AWS Lambda Use Cases: When You Should Use It?

Voiced by Amazon Polly
Lambda, and Serverless in general, is rather “in” right now in the world of cloud computing. If you listened to all the marketing coming out from the big names about it (and yes, I’m guilty of this too); you’d expect that you can run your whole service on it. For next-to-nothing, with no downtime, and your deployments would be as smooth as silk.

 

So, how much of the marketing spiel should you listen to – how do you know when to use Lambda? Well, I’m going to try and come up with a reasonable list of use cases for AWS Lambda, so that’s a good place to start.

 

AWS Lambda Logo  

What Is Lambda?

 
Before we get into “what’s it for”, it’s worth defining “what it is”, so let’s do that.
 
AWS Lambda is AWS’s take on “Function as a Service” (FaaS). It allows developers to run code without provisioning or managing servers. With AWS Lambda, developers can upload their code, and the service will take care of the rest – including scaling, patching, and availability.
 
The idea behind AWS Lambda is to make it easier for developers to build scalable, event-driven applications that run on the cloud. The service is highly-available and fault-tolerant. Which means that it can handle large amounts of traffic without crashing or experiencing downtime. One of the key benefits of using AWS Lambda is that it is fully managed. This means that developers don’t have to worry about managing hardware or operating systems. They can focus on building applications, while AWS Lambda takes care of the underlying infrastructure.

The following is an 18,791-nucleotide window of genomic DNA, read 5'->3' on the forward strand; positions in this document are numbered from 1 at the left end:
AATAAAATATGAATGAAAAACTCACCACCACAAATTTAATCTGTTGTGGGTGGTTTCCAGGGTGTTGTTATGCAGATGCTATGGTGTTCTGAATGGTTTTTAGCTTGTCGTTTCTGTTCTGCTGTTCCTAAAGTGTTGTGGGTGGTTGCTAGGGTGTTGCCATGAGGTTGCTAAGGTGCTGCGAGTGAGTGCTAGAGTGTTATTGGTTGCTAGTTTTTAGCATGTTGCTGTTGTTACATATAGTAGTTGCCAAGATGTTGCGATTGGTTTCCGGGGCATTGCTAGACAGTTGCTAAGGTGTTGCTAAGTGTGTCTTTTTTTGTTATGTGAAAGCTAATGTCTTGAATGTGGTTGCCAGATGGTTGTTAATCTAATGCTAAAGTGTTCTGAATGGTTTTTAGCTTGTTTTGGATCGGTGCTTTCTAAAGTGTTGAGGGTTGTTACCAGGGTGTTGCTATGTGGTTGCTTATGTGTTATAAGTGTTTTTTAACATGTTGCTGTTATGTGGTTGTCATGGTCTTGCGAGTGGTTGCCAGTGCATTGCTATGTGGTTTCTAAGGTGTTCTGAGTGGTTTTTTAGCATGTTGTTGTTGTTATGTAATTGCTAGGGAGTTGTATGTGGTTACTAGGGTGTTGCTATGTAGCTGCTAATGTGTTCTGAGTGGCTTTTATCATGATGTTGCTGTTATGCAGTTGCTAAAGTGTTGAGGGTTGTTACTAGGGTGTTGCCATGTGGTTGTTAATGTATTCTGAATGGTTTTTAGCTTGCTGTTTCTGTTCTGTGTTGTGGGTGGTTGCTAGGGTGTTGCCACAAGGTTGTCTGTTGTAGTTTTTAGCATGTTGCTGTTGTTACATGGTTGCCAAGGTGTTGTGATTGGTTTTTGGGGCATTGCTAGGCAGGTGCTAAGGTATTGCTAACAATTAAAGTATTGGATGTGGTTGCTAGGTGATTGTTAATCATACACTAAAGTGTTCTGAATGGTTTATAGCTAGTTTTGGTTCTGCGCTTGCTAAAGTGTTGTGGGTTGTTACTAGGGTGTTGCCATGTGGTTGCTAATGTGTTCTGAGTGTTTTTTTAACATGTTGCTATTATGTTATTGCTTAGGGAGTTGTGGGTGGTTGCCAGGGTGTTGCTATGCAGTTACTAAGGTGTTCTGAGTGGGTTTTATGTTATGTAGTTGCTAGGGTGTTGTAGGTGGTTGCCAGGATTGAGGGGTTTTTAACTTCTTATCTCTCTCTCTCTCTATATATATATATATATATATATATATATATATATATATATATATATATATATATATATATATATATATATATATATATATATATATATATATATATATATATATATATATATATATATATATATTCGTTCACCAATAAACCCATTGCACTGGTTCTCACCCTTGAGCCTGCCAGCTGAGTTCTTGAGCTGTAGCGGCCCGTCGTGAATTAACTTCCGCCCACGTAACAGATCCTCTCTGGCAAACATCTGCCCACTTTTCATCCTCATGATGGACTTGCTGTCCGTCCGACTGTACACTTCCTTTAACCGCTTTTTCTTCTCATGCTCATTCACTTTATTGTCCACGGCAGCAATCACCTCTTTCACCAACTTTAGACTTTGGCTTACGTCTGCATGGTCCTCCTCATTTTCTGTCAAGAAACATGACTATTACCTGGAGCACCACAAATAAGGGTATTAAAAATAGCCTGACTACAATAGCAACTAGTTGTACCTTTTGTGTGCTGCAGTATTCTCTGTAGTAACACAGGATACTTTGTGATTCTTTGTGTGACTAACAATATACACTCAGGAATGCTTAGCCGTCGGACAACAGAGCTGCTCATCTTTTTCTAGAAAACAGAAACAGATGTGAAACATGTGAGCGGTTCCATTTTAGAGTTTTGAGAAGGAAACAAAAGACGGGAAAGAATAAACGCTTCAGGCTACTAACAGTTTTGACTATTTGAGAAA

AWS Lambda supports a variety of programming languages, including Java, Python, Node.js, C#, and Go. This makes it easy for developers to write code in the language they are most comfortable with, without having to learn a new language or platform.
 
Another advantage of AWS Lambda is that it provides automatic scaling. This means that the service adjusts the number of functions serving requests. If there is a sudden increase in traffic, AWS Lambda will scale out the number of functions to handle the load. Conversely, if there is a decrease in traffic, the service will scale in the functions to reduce costs.
 
AWS Lambda is also cost-effective. Developers only pay for the compute time that their code actually uses. This means that if an application isn’t in use, there are no costs associated with running it. Additionally, since AWS Lambda scales based on demand, developers can avoid over-provisioning and paying for unused resources.
 
That’s all fine and good, but what exactly do you use it for?
 

AWS Lambda Use Cases

Use Cases for AWS Lambda #1: Glue

Arts & Crafts with Glue

Now I’m not talking about AWS Glue but rather using Lambda to “glue” (or “stitch” if you prefer) other AWS services together.
 
Why would you use Lambda for this?
 
A few reasons.

Lambda can bridge two services that don’t talk to each other. For instance, when an API Gateway call is made to retrieve a file from an S3 bucket, Lambda can facilitate the interaction between the two.

In some cases, the services do talk to each other, but filtering the results can be challenging. For instance, API Gateway and DynamoDB. Yes, API Gateway can talk to tables, but it’s not easy to work out how or to combine queries from several tables into a single result.

Event-driven architectures. Say you wanted to process an image after uploading to S3, you could send a notification to a queue and have an EC2 instance handle the message processing. Or do this with Lambda, because it’s only charging you when it’s running. In the same vein, you can use Lambda can act as a replacement for cron-triggered scripts, again saving money.

“Gluing” things together is a lot of the work I’ve seen/done with Lambdas as they’re quick to build & deploy and cheap to run. In most of the deployments I’ve seen, the CloudWatch bill for monitoring the Lambdas was higher than the bill for the Lambdas themselves.
 

Use Cases for AWS Lambda #2: APIs

So, you can’t use Lambda’s as APIs by themselves but put them behind either API Gateway or an ALB, and you can.
Most APIs are “call-and-response” in that a client calls an endpoint for “something,”. This could be data, to kick off background processing or anything else.
 

Why would you use Lambda for this?

Once again, it’s about cost and resource utilization.